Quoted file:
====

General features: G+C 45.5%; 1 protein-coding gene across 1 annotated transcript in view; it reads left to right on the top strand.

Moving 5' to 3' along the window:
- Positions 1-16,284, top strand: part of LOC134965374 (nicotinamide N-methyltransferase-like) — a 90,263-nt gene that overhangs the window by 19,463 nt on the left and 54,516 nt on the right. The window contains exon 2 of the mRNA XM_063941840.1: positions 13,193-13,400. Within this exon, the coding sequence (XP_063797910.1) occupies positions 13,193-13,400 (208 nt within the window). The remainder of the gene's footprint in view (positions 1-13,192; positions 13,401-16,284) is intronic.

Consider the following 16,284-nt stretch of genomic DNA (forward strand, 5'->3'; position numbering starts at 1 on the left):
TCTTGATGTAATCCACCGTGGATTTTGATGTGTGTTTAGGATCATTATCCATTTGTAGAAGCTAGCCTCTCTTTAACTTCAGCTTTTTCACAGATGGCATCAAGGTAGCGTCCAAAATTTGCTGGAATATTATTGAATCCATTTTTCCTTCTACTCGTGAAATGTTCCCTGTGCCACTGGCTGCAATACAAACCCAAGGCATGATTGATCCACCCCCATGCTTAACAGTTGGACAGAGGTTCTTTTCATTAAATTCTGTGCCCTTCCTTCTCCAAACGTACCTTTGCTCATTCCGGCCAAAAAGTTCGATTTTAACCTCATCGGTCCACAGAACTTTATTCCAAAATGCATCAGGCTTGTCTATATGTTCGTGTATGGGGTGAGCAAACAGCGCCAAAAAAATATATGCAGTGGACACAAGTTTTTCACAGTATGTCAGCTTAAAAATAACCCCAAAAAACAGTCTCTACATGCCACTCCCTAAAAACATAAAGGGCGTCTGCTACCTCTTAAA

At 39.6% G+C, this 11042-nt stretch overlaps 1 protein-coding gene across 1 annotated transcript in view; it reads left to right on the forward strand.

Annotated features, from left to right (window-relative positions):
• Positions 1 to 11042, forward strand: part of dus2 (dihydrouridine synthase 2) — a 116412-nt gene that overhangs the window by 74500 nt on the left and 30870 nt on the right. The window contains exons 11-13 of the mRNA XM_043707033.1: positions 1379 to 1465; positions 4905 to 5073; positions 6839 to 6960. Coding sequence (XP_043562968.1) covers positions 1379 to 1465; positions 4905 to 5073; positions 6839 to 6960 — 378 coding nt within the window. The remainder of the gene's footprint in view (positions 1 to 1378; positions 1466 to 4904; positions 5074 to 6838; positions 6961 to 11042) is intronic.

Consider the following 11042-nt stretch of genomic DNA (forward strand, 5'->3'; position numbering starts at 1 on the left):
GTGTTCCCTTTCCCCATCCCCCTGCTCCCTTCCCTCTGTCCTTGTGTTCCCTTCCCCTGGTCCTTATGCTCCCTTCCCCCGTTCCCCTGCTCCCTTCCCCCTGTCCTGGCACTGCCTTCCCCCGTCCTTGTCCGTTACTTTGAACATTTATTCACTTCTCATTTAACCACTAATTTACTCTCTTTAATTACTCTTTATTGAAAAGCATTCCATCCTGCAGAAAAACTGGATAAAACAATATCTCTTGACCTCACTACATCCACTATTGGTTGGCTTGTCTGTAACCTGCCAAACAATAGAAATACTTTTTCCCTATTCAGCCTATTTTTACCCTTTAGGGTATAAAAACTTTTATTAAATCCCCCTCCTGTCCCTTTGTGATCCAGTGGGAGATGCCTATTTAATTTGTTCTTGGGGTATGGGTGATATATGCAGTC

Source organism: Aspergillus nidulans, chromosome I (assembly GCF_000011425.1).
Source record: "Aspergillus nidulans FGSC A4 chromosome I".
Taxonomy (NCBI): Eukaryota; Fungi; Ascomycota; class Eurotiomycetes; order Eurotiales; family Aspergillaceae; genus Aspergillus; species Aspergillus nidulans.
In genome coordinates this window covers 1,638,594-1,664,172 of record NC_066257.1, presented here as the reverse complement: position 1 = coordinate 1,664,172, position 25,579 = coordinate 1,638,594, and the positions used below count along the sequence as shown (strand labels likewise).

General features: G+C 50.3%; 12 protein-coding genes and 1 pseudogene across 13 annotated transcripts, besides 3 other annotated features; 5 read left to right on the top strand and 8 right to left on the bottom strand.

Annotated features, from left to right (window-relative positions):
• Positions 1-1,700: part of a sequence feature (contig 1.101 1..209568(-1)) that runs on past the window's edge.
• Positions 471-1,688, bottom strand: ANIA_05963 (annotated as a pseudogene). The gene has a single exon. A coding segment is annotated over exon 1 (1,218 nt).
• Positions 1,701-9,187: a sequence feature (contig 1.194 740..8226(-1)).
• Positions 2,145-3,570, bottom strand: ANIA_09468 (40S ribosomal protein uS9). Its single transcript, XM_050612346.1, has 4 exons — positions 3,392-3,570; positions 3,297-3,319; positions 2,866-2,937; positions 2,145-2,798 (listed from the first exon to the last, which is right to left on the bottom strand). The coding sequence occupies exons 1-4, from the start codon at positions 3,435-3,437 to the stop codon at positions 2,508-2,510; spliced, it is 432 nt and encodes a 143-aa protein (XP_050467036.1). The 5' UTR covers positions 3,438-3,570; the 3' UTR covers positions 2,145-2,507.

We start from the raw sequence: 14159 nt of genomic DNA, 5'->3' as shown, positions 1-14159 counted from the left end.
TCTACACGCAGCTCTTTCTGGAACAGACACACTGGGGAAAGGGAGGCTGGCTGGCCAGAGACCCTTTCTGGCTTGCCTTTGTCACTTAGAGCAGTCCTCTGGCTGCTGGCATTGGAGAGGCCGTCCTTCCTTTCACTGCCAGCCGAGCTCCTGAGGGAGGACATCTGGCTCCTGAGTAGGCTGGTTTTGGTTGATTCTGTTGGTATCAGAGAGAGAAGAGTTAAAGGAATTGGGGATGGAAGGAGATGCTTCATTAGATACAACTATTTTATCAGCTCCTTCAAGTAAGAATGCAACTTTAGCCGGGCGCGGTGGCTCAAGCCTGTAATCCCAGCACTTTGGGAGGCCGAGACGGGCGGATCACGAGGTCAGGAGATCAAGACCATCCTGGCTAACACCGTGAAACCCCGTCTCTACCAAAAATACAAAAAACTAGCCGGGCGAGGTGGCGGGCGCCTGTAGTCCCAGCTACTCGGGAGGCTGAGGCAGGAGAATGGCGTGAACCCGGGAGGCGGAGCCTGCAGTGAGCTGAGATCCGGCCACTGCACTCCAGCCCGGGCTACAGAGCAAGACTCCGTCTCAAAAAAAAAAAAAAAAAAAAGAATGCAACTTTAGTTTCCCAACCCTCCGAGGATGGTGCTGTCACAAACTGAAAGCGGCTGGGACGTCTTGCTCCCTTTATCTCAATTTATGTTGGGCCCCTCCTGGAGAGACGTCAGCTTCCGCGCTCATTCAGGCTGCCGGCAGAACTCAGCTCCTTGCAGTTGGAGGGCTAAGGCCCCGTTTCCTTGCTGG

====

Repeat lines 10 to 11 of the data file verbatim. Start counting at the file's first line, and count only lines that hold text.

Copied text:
GTGTTCCCTTTCCCCATCCCCCTGCTCCCTTCCCTCTGTCCTTGTGTTCCCTTCCCCTGGTCCTTATGCTCCCTTCCCCCGTTCCCCTGCTCCCTTCCCCCTGTCCTGGCACTGCCTTCCCCCGTCCTTGTCCGTTACTTTGAACATTTATTCACTTCTCATTTAACCACTAATTTACTCTCTTTAATTACTCTTTATTGAAAAGCATTCCATCCTGCAGAAAAACTGGATAAAACAATATCTCTTGACCTCACTACATCCACTATTGGTTGGCTTGTCTGTAACCTGCCAAACAATAGAAATACTTTTTCCCTATTCAGCCTATTTTTACCCTTTAGGGTATAAAAACTTTTATTAAATCCCCCTCCTGTCCCTTTGTGATCCAGTGGGAGATGCCTATTTAATTTGTTCTTGGGGTATGGGTGATATATGCAGTC

Source organism: Aspergillus nidulans, chromosome I (assembly GCF_000011425.1).